If President Trump’s statement Tuesday morning that it’s a “very scary time for young men in America” had you screaming into the void, just wait until you watch him mock Christine Blasey Ford.
At an evening rally in Mississippi, Trump ridiculed Ford’s emotional Senate testimony against his Supreme Court pick Judge Brett Kavanaugh, who Ford says sexually assaulted her when they were in high school in the 1980s.
While Ford has said she is certain it was Kavanaugh who trapped her on a bed, groped her, and covered her mouth so she couldn’t scream for help at a summer party, as his friend watched, she has also noted that other memories from the night are hazy. She doesn’t remember how she got home, for example. It’s common for sexual assault victims to remember the attack in great detail, but experience other memory gaps.
President Trump maliciously used that handicap against Ford at the rally.
“How did you get home? I don’t remember. How’d you get there? I don’t remember. Where is the place? I don’t remember. … And a man’s life is in tatters,” Trump stated, mocking Ford’s testimony from last week.
Trump’s cruel tirade came after Kavanaugh’s former classmates revealed stories of excessive drinking in his youth. Since the Senate hearing, in which Kavanaugh dodged questions about whether he had a drinking problem or ever vomited from drinking too much, news has surfaced of a 1985 bar fight and a 1983 letter in which Kavanaugh called himself and his friends “loud obnoxious drunks with prolific pukers among us.”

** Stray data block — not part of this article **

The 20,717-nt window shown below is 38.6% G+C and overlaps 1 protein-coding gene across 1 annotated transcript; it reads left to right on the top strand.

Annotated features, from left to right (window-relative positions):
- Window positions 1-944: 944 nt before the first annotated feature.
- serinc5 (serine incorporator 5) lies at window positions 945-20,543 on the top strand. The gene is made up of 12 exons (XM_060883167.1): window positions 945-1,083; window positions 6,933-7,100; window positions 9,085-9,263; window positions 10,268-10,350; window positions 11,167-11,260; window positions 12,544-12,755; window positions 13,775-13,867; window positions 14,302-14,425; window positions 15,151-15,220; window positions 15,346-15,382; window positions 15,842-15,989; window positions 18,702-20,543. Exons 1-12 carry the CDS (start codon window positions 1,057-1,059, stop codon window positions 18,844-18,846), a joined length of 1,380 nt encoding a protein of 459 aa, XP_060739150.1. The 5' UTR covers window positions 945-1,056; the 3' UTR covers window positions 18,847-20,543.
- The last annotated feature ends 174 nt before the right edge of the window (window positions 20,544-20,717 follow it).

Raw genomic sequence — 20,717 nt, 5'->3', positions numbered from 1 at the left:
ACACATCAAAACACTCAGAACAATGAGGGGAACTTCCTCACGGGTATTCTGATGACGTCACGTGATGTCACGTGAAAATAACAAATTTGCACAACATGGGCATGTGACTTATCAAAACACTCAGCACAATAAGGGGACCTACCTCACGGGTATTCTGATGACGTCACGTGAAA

After Ford’s measured testimony, Kavanaugh came out raging, at times shouting, crying, and disrespecting Democratic senators as they grilled him. It’s been reported that Trump pushed his Supreme Court nominee to be more furious about the accusation. And if it was anger he wanted out of Kavanaugh, Trump got it. Not that it was a good look. Kavanaugh’s tone on Capitol Hill that day has been widely criticized, especially when compared to Ford’s collegial nature.
The Senate is expected to vote this week on Kavanaugh’s confirmation as the FBI wraps up a short-term investigation into Ford’s account. Ford first told her husband and therapist about the assault, naming Kavanaugh, in 2012, long before he was nominated for a life-time appointment to the highest court in the U.S. She’s also been the target of threats from Trump supporters since coming forward and has had to move and hire a security detail.
Trump’s remarks in Mississippi also follow a bombshell New York Times report noting various tax schemes, some which could be considered fraudulent, in the 1990s.
It looks like bad news after bad news for Trump.